Last post on Oct 02, 2011 at 1:48 PM
You are in the Honda Civic
What is this discussion about?
Honda Civic, Heating / Cooling, Coupe, Sedan
#65 of 74 Poor AC operation fix
Sep 25, 2007 (9:08 am)
I cannot totally confirm the authenticity of the following information but Honda of America has supposedly issued a service bulletin addressing the poor AC operation on all 2006 and some 2007 Civics.
Issued: 19 Sept 2007
Service bulletin #: 07-062
Affected vehicles: all automatic 2006 sedans (and maybe..probably...coupes as well)
And a serial numbered list of 2007 models
THE FIX: a reflash of the PGM
I will post further info as found.
#66 of 74 Re: Poor AC operation fix [targettuning]
Sep 25, 2007 (9:18 am)
You are correct. I JUST got a call back from the Honda dealer. I had this patch uploaded about a month ago before the bulletin came out officially. When this one came out officially , I was at the dealer with a Honda rep trying to figure out what to do next. We thought it was a newer update but it wasn't (according to the call today). Still did not take care of my problem so I am not sure what my next options are.
12K miles on the car.
#67 of 74 Mobile, Alabama A/c results in 2007 Civic EX Coupe
Sep 30, 2007 (3:35 pm)
1st full summer season in Mobile Alabama, our temps average about 95 + from mid July to mid Sept. The Civic EX 1.8 Liter AC system worked fine, once cooled down maintained Cabin temps to whatever was needed.
Any Honda I've owned has taken a little while to cool down.
#68 of 74 Location of air conditioning relay for a 2000 a Honda Civic Lx
Dec 18, 2007 (4:38 pm)
I lost the book for my 2000 Honda Civic Lx and cannot find the location for the air conditioning relay. My honda air conditioning and heater fans have stopped working the lights that usually come on are no longer working. We tested the fuses which appear to be okay. Auto Zone suggested that it must be the relay switch. Does anyone out there know where the switch is located on the Honda Civic Lx 2000.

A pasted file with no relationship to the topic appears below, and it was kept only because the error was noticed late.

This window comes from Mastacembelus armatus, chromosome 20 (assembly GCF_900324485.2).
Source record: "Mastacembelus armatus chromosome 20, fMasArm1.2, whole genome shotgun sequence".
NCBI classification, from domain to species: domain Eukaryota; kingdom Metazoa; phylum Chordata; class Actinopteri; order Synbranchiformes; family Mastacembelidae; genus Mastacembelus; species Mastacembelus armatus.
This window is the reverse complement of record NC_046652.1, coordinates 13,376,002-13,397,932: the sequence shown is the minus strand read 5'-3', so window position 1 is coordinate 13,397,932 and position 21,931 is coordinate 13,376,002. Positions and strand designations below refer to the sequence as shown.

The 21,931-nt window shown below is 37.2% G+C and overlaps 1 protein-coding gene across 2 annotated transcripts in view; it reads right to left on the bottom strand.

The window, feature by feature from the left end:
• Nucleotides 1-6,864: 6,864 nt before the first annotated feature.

#69 of 74 Re: cabin air filter? [jet10000]
Mar 02, 2008 (4:51 pm)
Thank you very much for your response! It's very helpful
#70 of 74 Deactivating A/C
Mar 04, 2008 (9:10 am)
I was just reading on another website how people are putting in a code to deactivate the A/C when you use defrost. Using the code will give the person the option of turning the a/c button off. Would it be a good idea to use the code? I like the idea of it not running it all winter and think it might have something to do with my gas milage drop all winter but I'm just afraid putting in some code might mess with other things. Any ideas..
#71 of 74 Re: Deactivating A/C [will26]
Mar 04, 2008 (10:13 am)
One if the pitfalls of not running your A/C all winter is that the hoses and seals can dry out and/or corrosion can form on critical internal components. The refrigerant in your A/C system includes a lubricant and conditioner, and the circulation of the system (which sends the refrigerant through a dryer if I'm not mistaken) on a regular basis is key to keeping the system trouble free for many years. FWIW, most A/C systems deactivate when defrost mode is selected once the temperatures get down beyond a certain threshold (sorry, I don't know the specifics of the Civic system).
#72 of 74 Re: Deactivating A/C [shipo]
Mar 26, 2008 (5:17 pm)
Agree about running the A/C in winter. In fact, I would recommend using the A/C at least once a week, provided it's above about 40F outside. I've had no worries with my 07 Civic so far, but in my previous car I forgot this routine one winter (when the car was about 4 years old), and the A/C was completely ruined afterwards.
#73 of 74 Re: Deactivating A/C [tysalpha]
Sep 26, 2008 (10:17 am)
If your AC was "ruined" after one winter of not using the AC, i think your problems were elsewhere. Once enough freon leaks out, the low pressure switch will prevent the compressor from even coming on, preventing any subsequent damage to the system.
Worst case may be that the pressure in the system was so low as to allow moisture to enter and "soak" the dryer. In that case replacing the dryer would be the extent of the damage once the actual leak was located and repaired.
4 years of use (imho) indicates shaft seal wear on the compressor, the most common leak point on modern auto AC units after a few years. r134a is more prone to leaks anyway due to the smaller molecules .
Oct 02, 2011 (1:48 pm)
My compressor in my '06 Civic LX with 32.6k on the clock is bad and needs to be replaced. Am very pissed because the car isn't that old and I've treated it very tenderly. Have a case number with Honda Corp. and hopefully they'll see to it to help with the cost of the repair, as I realize that I'm out of the warranty already. But this does seem to be a premature problem with an a/c compressor. Hopefully Honda will do the right thing here!